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Capablanca vs Alekhine

  • #21
    lukesnyder wrote:

    Lasker, Capa, and Alekhine all did some dodging. If Alekhine lived off his wife, certainly Capa lived off the Cuban government, who gave him a stipend. These arguments are hard to judge at this distance in time, and probably best left alone.

    These players had the "misfortune" to be contemporaries (or nearly so, with Lasker), unlike some other greats, so controversy is inevitable.

    This is why, despite its flaws, the current system is not that bad.  For the MOST part players have decide OTB who gets to challenge the champ and then the champ has to defend against that person lose the title (ala Fischer!)

    They do need to tweak the system a bit to get a few more top candidates into the candidates tourmanent.  A few of the guys are draw machines.  Would love to see Nakamura get invited next time!  Not sure if we would make it on through to the end but he would make it a fighting tournament!  That is why is was great to see Ivanchuk in the candidates tournament!  He is such a fighter that the throws the equilabrium off and he was a main reason why this tournament was exciting to the end!


    I personally can't wait for the Carlsen-Anand match!  I don't know who the root for and I like that!!


    On another note I think Anand has to go down as one of the all time great champs!  He has won the championship in three different formats, has been one of the top players for almost two decades, and has now successfully defended his title TWICE!  Which is rare!

    That is why this upcoming match is so exciting!  Can Anand hold of the future one more time?  Or is it Carlsen's time?  That is super intrigueing and exciting since both players seem likeable (at least from a distance).

  • #22

    When looking at Carlsen's games I have the feeling that he follows Lasker and Karpov with his style.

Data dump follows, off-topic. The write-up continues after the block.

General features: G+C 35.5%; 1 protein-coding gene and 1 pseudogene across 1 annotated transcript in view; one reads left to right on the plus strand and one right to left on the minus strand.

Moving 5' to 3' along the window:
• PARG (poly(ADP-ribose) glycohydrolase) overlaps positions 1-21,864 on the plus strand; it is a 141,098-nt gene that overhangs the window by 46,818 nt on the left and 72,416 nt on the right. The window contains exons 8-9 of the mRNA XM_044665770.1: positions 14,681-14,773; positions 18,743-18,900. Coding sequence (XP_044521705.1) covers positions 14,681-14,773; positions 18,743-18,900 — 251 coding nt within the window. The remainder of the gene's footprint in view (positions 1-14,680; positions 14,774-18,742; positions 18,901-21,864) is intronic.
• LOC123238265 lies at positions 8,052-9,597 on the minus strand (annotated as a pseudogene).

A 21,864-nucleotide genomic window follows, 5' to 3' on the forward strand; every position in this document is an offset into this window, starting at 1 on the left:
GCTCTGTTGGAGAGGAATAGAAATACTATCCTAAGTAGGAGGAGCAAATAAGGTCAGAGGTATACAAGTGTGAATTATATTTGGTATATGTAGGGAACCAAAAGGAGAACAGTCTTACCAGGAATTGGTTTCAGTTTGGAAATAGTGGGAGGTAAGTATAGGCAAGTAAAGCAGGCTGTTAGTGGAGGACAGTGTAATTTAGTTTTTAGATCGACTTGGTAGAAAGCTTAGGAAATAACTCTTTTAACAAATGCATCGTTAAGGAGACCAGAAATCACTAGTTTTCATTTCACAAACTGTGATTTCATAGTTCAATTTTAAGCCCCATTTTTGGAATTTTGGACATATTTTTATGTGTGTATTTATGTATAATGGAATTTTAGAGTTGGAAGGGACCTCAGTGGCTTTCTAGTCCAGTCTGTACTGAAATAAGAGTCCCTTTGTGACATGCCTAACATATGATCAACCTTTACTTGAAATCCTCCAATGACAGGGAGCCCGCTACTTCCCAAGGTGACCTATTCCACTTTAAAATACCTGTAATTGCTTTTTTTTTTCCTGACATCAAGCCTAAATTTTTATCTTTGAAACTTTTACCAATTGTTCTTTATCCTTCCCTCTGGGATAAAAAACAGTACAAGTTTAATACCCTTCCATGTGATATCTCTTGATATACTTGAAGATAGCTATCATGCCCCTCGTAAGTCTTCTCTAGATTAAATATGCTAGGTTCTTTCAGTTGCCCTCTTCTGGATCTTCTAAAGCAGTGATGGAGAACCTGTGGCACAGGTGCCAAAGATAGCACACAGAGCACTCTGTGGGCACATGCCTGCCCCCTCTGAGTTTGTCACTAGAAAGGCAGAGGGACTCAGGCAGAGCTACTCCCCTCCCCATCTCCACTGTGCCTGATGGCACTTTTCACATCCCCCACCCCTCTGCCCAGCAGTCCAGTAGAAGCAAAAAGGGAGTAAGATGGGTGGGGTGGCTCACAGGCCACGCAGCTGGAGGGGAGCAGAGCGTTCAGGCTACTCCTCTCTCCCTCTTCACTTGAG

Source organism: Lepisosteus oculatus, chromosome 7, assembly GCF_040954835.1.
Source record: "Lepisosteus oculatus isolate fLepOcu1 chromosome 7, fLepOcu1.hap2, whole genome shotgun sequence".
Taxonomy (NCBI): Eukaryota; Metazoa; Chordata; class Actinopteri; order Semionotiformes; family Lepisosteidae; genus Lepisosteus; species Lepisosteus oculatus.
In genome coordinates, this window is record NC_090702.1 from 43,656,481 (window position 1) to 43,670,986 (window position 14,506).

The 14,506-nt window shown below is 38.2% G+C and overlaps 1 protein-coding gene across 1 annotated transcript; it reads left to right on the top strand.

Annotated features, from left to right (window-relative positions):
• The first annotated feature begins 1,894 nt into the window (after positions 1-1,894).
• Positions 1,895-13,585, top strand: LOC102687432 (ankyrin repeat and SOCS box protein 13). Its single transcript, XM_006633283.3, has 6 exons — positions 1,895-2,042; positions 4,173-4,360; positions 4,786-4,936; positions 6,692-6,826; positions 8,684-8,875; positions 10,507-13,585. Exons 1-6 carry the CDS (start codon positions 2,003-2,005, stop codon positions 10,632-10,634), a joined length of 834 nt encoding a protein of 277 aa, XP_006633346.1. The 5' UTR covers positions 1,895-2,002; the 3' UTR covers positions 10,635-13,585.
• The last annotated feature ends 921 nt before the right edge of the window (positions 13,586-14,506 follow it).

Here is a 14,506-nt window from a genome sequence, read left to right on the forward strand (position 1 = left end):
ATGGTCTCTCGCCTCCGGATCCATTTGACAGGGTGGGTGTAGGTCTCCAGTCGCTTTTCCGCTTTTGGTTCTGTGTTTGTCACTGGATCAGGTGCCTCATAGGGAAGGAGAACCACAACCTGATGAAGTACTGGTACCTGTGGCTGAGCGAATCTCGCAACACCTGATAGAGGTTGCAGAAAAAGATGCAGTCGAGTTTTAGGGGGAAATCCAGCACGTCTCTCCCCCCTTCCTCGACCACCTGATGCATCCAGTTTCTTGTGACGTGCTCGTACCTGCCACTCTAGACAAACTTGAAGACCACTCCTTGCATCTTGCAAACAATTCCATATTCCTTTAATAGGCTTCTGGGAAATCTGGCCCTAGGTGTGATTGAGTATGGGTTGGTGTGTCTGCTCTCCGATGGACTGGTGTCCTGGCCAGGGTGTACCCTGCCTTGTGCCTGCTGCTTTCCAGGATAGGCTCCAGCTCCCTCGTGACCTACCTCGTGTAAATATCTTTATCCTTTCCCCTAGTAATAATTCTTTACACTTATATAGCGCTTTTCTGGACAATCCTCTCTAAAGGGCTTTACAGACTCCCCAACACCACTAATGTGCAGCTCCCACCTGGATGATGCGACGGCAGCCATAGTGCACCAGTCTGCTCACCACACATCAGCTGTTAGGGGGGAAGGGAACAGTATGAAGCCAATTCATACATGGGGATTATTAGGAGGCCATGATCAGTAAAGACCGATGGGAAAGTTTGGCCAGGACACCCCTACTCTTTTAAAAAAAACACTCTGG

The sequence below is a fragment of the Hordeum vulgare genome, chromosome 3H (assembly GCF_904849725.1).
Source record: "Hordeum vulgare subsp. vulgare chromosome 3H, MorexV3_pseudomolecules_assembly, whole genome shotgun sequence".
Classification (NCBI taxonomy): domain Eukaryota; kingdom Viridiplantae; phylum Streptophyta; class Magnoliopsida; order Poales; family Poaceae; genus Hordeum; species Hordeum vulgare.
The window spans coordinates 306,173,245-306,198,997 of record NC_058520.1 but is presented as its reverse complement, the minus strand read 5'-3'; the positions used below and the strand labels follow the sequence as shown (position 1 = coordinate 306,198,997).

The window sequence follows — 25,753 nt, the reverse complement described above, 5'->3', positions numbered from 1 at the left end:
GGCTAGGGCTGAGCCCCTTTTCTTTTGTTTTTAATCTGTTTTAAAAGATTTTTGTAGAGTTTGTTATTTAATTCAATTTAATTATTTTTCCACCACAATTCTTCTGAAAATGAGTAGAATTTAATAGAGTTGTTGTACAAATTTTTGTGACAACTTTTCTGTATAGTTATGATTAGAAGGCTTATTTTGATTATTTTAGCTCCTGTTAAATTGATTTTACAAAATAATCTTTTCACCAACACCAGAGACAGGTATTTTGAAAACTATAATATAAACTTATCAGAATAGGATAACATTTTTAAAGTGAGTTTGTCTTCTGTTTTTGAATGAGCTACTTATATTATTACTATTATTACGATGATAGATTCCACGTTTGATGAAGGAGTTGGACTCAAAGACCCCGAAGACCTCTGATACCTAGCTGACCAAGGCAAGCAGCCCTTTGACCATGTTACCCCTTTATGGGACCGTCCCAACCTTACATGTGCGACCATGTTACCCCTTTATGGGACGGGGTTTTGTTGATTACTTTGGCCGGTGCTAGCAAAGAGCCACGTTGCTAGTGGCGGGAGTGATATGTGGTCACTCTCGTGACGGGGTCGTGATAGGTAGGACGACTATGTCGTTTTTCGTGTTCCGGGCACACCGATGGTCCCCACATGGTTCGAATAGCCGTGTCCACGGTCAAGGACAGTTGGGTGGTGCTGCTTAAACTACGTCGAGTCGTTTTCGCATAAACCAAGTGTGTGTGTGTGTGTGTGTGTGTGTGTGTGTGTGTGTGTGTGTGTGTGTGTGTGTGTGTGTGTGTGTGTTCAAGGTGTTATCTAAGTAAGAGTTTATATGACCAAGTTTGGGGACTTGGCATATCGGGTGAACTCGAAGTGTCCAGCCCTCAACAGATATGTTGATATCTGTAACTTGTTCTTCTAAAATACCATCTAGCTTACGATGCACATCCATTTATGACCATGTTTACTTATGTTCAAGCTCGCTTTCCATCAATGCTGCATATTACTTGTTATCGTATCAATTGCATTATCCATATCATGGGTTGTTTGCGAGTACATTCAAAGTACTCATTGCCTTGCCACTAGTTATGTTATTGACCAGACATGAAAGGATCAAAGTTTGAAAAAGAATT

He plays rather simple openings without searching for advantage but for getting a playable position and outplay the opponent in the endgame. This is what Lasker did - his openings did not change for 4 decades but he could beat anyone with them (look like he employed the reverse London setup against Reti at NY 1924 and outplayed the hypermodernist in classical style).

    As for Karpov, he is the greatest master of converting micro-advantages into whole points. He exploited the smallest inacurracies unmercifuly and his opponents were not even aware which moves they could play better. Carlsen's technique is very similar. He waits for many moves until the opponent weakens his position minimally and then converts that slight advantage. He can find a plan to win even when the position looks like dead draw.

    Carlsen is a great tactician ("calculator") anyway and burns his opponents in flames when the position calls for combinative  play (Karpov did exactly the same - never risked if he could positionally pressure but won several beauty prizes when he found tactical approach giving him sure win and being faster than positional one).

    As both Karpov and Lasker are my favourite WCs I wish Magnus wins the match and become the champion at similar age as his mentor Kasparov

  • #23
    Savage wrote:
    checkevrytim wrote:
    The result was 6-3 after 34 games. Yes, Alekhine barely edged out Capablanca in that match. It does not mean he was the better player, though.

    6-3 is pretty convincing in my book.


    Capablanca fans love to say that Alekhine "dodged" a rematch, but are strangely silent about the fact that Capablanca had made Alekhine jump through hoops to get a match in the first place. It's hardly surprising that Alekhine would later figuratively flip Capa the bird.

    The champion would, at that time, not usually "waste his time" on an unworthy player. Of course Alekhine would prove his worth later but, in his own words Alekhine refused to play in a tournament (before their match) if Capablaca was appearing because "I was prepared to play only in the event of Capablanca not participating....At the moment I am a weaker player than Capablanca and if he had participated in the tournament he would have taken first prize, and to finish below Capablanca now is not at all in my interests." 

    In other words, Alekhine, by his own admission, was dodging Capa even before their match. I do not fault him for this. This was part of his strategy to ultimately win the title when the time was right. Fischer agrees saying, "Alekhine developed as a player much more slowly than most. In his twenties, he was an atrocious chess player and didn't mature until he was well into his thirties."

    Given that, there was no reason for Capa to rush into a match. I believe Alehkine would probably have won the rematch but he wasn't taking any chances and so, yes Capa's supporters are justified in accusing AA of dodging a rematch because he agreed to do so and then never would. 

  • #24

    My source was "My Great Predecessors, Part I" by Kasparov but there is no attribution. He also says that AA's first challenge to Capa was a bluff and quotes AA as saying, "I did not feel fully mature in the chess sense. In many fields, especially in technique, Capablanca was undoubtedly stronger than me at that time, and his main opponent still remained Lasker... Therefore my challenge had only one aim - to strengthen my candidature for the future." 


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